Locked Down at Home, Much of France Is Quietly Rooting for Biden
Trump’s insults and ideological closeness to Marine Le Pen have left a bitter taste.
This article is part of Election 2020: America Votes, FP’s round-the-clock coverage of the U.S. election results as they come in, with short dispatches from correspondents and analysts around the world. The America Votes page is free for all readers.
PARIS—There are plenty of American-style diners and bars in major French cities, and they reported roaringly successful election-night parties four years ago.
Some remained open all night to broadcast Donald Trump’s election as Le Président, with viewers—whether French or expat Americans—describing it as one of the most extraordinary and (it has to be said) entertaining political dramas of all time.
Old Glory flew from café awnings, and the Star-Spangled Banner could be heard blaring out of sound systems as revelers cheered or booed the result of every count.
None of this can happen in 2020, because France is in full coronavirus lockdown, with all restaurants, cafés, and bars from Paris to Marseille shut until at least early December.
An overall sense of nationwide immobility—and gloom—has been intensified by thousands of extra troops and police on the streets following a series of horrible Islamist terrorist attacks carried out by lone knifemen.
This means election night viewers having to remain at home to watch the contest, while barred from organizing any festivities involving more than a handful of family members or others they live with.
All French broadcasters will nonetheless deliver dedicated programs starting in the early hours of Wednesday morning local time, to factor in the time difference.
France is traditionally hugely interested in the political fortunes of its old ally, despite relations becoming very frosty during the Trump administration.
Like everywhere else in Europe, Trump’s approval rating was at less than 25 percent in France at the start of his incumbency, although he did have some fans within Marine Le Pen’s National Rally party.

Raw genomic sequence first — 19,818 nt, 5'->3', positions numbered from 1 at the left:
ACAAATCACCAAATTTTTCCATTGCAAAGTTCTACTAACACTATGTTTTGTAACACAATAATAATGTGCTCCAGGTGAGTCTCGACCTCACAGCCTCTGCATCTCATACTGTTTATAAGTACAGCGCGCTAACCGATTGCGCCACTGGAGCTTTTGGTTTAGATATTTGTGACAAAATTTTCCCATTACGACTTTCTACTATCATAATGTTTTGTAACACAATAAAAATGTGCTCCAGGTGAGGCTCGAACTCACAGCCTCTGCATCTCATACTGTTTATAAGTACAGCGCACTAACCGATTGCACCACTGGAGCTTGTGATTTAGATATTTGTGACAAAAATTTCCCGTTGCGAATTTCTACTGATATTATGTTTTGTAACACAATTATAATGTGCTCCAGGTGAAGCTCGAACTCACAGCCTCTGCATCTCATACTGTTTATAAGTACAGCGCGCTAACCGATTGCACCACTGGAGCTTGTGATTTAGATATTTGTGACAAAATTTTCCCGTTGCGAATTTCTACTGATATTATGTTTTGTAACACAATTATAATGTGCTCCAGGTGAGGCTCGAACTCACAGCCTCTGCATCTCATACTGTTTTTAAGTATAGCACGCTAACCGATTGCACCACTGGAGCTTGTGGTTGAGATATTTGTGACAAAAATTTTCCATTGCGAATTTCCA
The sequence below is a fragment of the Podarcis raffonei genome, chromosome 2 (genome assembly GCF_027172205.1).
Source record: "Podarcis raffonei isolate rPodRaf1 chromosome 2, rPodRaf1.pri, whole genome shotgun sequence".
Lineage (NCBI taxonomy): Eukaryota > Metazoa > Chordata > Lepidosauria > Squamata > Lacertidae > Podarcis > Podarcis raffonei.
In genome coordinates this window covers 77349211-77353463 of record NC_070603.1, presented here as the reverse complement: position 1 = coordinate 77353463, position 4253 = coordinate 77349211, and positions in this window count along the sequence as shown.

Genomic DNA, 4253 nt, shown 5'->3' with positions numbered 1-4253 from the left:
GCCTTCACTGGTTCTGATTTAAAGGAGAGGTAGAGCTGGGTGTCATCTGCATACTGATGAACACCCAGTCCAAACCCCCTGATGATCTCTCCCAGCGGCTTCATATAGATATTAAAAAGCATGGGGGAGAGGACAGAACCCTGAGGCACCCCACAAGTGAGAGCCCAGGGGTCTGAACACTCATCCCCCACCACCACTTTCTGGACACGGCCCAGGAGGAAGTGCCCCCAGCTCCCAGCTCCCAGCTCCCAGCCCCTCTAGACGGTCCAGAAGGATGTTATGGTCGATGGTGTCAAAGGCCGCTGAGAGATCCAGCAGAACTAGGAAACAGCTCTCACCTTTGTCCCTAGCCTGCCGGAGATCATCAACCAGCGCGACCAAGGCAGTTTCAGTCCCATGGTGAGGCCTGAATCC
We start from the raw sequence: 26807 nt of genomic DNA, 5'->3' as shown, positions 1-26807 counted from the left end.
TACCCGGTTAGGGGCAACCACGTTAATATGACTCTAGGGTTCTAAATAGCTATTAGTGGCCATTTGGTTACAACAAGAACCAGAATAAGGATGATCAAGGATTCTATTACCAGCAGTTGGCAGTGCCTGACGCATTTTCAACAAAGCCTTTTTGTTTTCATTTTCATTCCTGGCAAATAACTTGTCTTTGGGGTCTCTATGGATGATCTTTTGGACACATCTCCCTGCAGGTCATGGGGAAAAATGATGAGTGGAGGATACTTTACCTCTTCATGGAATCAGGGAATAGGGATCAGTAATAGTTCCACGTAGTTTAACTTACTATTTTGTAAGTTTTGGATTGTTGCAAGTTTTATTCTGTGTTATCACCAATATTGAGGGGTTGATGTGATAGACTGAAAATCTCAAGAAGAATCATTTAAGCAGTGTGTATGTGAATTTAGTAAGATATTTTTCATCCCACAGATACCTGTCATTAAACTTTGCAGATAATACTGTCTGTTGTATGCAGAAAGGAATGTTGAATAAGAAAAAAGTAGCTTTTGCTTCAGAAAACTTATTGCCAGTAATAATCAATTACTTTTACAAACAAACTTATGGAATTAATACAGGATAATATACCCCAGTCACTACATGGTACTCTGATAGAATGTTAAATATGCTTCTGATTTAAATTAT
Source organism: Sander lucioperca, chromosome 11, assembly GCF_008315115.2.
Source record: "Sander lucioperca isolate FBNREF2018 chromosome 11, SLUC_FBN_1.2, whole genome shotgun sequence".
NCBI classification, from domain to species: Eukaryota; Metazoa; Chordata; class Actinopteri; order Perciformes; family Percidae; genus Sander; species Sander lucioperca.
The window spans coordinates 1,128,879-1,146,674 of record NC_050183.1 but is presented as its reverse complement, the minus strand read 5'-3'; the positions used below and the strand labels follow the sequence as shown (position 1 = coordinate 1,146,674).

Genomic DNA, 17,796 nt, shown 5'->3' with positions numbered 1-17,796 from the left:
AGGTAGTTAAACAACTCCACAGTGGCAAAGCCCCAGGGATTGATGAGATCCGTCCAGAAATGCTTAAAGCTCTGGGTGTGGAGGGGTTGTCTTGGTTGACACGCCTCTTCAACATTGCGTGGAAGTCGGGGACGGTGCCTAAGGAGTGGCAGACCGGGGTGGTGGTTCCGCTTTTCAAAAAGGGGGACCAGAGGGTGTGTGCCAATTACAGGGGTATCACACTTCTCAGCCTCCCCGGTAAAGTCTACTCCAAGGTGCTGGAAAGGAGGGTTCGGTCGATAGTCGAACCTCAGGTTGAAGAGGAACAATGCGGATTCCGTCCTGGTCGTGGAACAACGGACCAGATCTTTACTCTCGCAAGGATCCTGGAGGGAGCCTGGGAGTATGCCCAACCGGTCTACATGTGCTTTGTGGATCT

The far-right party, which used to be called the National Front, was always a natural ally of Trump’s Republican Party because of their shared reactionary views on subjects ranging from immigration to climate change.
These differences were politely played down by French President Emmanuel Macron when he first hosted Trump on a visit to Paris in July 2017. There were even initial signs of a surprising friendship between the two men—and indeed between the respective first ladies, Melania Trump and Brigitte Macron—but it did not last long.
By late 2018, Trump was launching ferocious attacks on Macron over everything from tariffs to France’s capitulation to the Nazis at the beginning of World War II.
The viciousness reached a low point around the time of commemorations of the centenary of the end of World War I, when Trump tweeted that the French “were starting to learn German before the U.S. came along.”
A Macron spokesman tried to be as diplomatic about the insult as possible, suggesting that the line had been “made for Americans.”
Such episodes alone imply that the vast majority of the French are hoping for a Biden victory this time around, although there is unlikely to be much sense of rejoicing if it happens.